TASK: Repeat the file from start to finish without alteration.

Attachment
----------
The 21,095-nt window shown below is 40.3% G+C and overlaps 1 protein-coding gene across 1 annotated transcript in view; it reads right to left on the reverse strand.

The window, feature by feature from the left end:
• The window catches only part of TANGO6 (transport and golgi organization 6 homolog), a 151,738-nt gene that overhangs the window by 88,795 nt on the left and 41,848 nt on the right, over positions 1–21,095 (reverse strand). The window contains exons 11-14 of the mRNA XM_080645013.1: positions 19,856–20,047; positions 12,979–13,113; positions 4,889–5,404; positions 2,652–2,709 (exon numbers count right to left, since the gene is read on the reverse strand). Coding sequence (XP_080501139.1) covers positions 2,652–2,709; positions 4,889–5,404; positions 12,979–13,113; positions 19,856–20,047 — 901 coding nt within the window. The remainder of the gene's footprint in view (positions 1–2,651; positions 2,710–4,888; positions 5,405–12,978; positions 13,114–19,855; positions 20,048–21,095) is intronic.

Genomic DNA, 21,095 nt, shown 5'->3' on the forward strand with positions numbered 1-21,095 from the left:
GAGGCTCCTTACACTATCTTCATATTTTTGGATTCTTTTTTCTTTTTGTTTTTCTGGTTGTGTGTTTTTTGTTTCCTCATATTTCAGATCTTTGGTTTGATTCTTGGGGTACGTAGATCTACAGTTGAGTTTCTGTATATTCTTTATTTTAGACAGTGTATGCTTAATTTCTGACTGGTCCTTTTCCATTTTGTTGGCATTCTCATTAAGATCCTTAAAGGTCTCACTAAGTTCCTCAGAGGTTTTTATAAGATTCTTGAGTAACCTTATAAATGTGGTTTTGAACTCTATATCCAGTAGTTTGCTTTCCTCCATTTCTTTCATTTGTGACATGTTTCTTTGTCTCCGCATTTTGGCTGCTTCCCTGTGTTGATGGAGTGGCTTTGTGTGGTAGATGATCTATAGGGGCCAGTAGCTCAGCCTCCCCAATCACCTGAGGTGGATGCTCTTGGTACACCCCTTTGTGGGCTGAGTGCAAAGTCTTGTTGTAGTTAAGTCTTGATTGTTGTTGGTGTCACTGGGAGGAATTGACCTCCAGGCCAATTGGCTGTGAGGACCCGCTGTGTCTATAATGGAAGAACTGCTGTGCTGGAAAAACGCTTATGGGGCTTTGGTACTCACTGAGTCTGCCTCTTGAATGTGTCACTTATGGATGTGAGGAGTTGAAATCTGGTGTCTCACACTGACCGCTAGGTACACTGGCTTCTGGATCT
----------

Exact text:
The 21,095-nt window shown below is 40.3% G+C and overlaps 1 protein-coding gene across 1 annotated transcript in view; it reads right to left on the reverse strand.

The window, feature by feature from the left end:
• The window catches only part of TANGO6 (transport and golgi organization 6 homolog), a 151,738-nt gene that overhangs the window by 88,795 nt on the left and 41,848 nt on the right, over positions 1–21,095 (reverse strand). The window contains exons 11-14 of the mRNA XM_080645013.1: positions 19,856–20,047; positions 12,979–13,113; positions 4,889–5,404; positions 2,652–2,709 (exon numbers count right to left, since the gene is read on the reverse strand). Coding sequence (XP_080501139.1) covers positions 2,652–2,709; positions 4,889–5,404; positions 12,979–13,113; positions 19,856–20,047 — 901 coding nt within the window. The remainder of the gene's footprint in view (positions 1–2,651; positions 2,710–4,888; positions 5,405–12,978; positions 13,114–19,855; positions 20,048–21,095) is intronic.

Genomic DNA, 21,095 nt, shown 5'->3' on the forward strand with positions numbered 1-21,095 from the left:
GAGGCTCCTTACACTATCTTCATATTTTTGGATTCTTTTTTCTTTTTGTTTTTCTGGTTGTGTGTTTTTTGTTTCCTCATATTTCAGATCTTTGGTTTGATTCTTGGGGTACGTAGATCTACAGTTGAGTTTCTGTATATTCTTTATTTTAGACAGTGTATGCTTAATTTCTGACTGGTCCTTTTCCATTTTGTTGGCATTCTCATTAAGATCCTTAAAGGTCTCACTAAGTTCCTCAGAGGTTTTTATAAGATTCTTGAGTAACCTTATAAATGTGGTTTTGAACTCTATATCCAGTAGTTTGCTTTCCTCCATTTCTTTCATTTGTGACATGTTTCTTTGTCTCCGCATTTTGGCTGCTTCCCTGTGTTGATGGAGTGGCTTTGTGTGGTAGATGATCTATAGGGGCCAGTAGCTCAGCCTCCCCAATCACCTGAGGTGGATGCTCTTGGTACACCCCTTTGTGGGCTGAGTGCAAAGTCTTGTTGTAGTTAAGTCTTGATTGTTGTTGGTGTCACTGGGAGGAATTGACCTCCAGGCCAATTGGCTGTGAGGACCCGCTGTGTCTATAATGGAAGAACTGCTGTGCTGGAAAAACGCTTATGGGGCTTTGGTACTCACTGAGTCTGCCTCTTGAATGTGTCACTTATGGATGTGAGGAGTTGAAATCTGGTGTCTCACACTGACCGCTAGGTACACTGGCTTCTGGATCT